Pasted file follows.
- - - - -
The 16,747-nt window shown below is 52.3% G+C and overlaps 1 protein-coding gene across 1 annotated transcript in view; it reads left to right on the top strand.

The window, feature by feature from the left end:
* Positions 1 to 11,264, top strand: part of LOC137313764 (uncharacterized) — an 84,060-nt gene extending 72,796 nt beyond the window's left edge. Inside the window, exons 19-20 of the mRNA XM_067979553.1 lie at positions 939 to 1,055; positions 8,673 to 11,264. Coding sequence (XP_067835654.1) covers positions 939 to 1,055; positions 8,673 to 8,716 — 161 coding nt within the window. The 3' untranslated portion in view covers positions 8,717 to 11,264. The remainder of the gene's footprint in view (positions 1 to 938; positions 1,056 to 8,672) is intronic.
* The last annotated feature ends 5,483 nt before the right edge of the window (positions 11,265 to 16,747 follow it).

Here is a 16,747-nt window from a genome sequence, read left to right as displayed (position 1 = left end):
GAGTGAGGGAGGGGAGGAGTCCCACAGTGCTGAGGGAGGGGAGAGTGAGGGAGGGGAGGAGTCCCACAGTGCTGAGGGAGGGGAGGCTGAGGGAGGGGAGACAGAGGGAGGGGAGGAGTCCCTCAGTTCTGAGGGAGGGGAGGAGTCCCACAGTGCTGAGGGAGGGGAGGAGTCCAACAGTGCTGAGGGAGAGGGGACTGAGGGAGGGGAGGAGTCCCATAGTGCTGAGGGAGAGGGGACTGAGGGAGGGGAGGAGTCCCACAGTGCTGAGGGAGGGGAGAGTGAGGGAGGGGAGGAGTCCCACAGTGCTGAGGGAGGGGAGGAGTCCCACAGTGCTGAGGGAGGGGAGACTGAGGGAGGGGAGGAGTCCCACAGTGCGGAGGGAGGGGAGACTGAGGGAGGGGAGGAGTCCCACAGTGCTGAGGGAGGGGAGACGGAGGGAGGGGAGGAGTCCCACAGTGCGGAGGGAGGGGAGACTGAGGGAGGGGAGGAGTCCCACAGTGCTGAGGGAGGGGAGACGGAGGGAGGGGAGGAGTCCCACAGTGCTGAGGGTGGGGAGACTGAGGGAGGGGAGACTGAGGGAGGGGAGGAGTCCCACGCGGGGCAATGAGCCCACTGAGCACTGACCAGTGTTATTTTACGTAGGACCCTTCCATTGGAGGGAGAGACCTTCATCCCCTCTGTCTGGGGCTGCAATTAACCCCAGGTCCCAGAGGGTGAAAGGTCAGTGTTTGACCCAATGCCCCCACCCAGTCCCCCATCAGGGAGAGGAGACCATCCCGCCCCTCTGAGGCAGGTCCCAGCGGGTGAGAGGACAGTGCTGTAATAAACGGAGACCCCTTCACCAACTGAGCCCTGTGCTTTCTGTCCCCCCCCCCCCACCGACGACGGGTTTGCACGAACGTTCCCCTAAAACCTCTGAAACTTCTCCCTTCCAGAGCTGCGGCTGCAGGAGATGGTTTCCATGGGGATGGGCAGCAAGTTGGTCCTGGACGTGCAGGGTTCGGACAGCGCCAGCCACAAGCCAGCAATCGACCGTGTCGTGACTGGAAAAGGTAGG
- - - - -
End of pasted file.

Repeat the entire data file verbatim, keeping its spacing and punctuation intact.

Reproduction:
The 16,747-nt window shown below is 52.3% G+C and overlaps 1 protein-coding gene across 1 annotated transcript in view; it reads left to right on the top strand.

The window, feature by feature from the left end:
* Positions 1 to 11,264, top strand: part of LOC137313764 (uncharacterized) — an 84,060-nt gene extending 72,796 nt beyond the window's left edge. Inside the window, exons 19-20 of the mRNA XM_067979553.1 lie at positions 939 to 1,055; positions 8,673 to 11,264. Coding sequence (XP_067835654.1) covers positions 939 to 1,055; positions 8,673 to 8,716 — 161 coding nt within the window. The 3' untranslated portion in view covers positions 8,717 to 11,264. The remainder of the gene's footprint in view (positions 1 to 938; positions 1,056 to 8,672) is intronic.
* The last annotated feature ends 5,483 nt before the right edge of the window (positions 11,265 to 16,747 follow it).

Here is a 16,747-nt window from a genome sequence, read left to right as displayed (position 1 = left end):
GAGTGAGGGAGGGGAGGAGTCCCACAGTGCTGAGGGAGGGGAGAGTGAGGGAGGGGAGGAGTCCCACAGTGCTGAGGGAGGGGAGGCTGAGGGAGGGGAGACAGAGGGAGGGGAGGAGTCCCTCAGTTCTGAGGGAGGGGAGGAGTCCCACAGTGCTGAGGGAGGGGAGGAGTCCAACAGTGCTGAGGGAGAGGGGACTGAGGGAGGGGAGGAGTCCCATAGTGCTGAGGGAGAGGGGACTGAGGGAGGGGAGGAGTCCCACAGTGCTGAGGGAGGGGAGAGTGAGGGAGGGGAGGAGTCCCACAGTGCTGAGGGAGGGGAGGAGTCCCACAGTGCTGAGGGAGGGGAGACTGAGGGAGGGGAGGAGTCCCACAGTGCGGAGGGAGGGGAGACTGAGGGAGGGGAGGAGTCCCACAGTGCTGAGGGAGGGGAGACGGAGGGAGGGGAGGAGTCCCACAGTGCGGAGGGAGGGGAGACTGAGGGAGGGGAGGAGTCCCACAGTGCTGAGGGAGGGGAGACGGAGGGAGGGGAGGAGTCCCACAGTGCTGAGGGTGGGGAGACTGAGGGAGGGGAGACTGAGGGAGGGGAGGAGTCCCACGCGGGGCAATGAGCCCACTGAGCACTGACCAGTGTTATTTTACGTAGGACCCTTCCATTGGAGGGAGAGACCTTCATCCCCTCTGTCTGGGGCTGCAATTAACCCCAGGTCCCAGAGGGTGAAAGGTCAGTGTTTGACCCAATGCCCCCACCCAGTCCCCCATCAGGGAGAGGAGACCATCCCGCCCCTCTGAGGCAGGTCCCAGCGGGTGAGAGGACAGTGCTGTAATAAACGGAGACCCCTTCACCAACTGAGCCCTGTGCTTTCTGTCCCCCCCCCCCCACCGACGACGGGTTTGCACGAACGTTCCCCTAAAACCTCTGAAACTTCTCCCTTCCAGAGCTGCGGCTGCAGGAGATGGTTTCCATGGGGATGGGCAGCAAGTTGGTCCTGGACGTGCAGGGTTCGGACAGCGCCAGCCACAAGCCAGCAATCGACCGTGTCGTGACTGGAAAAGGTAGG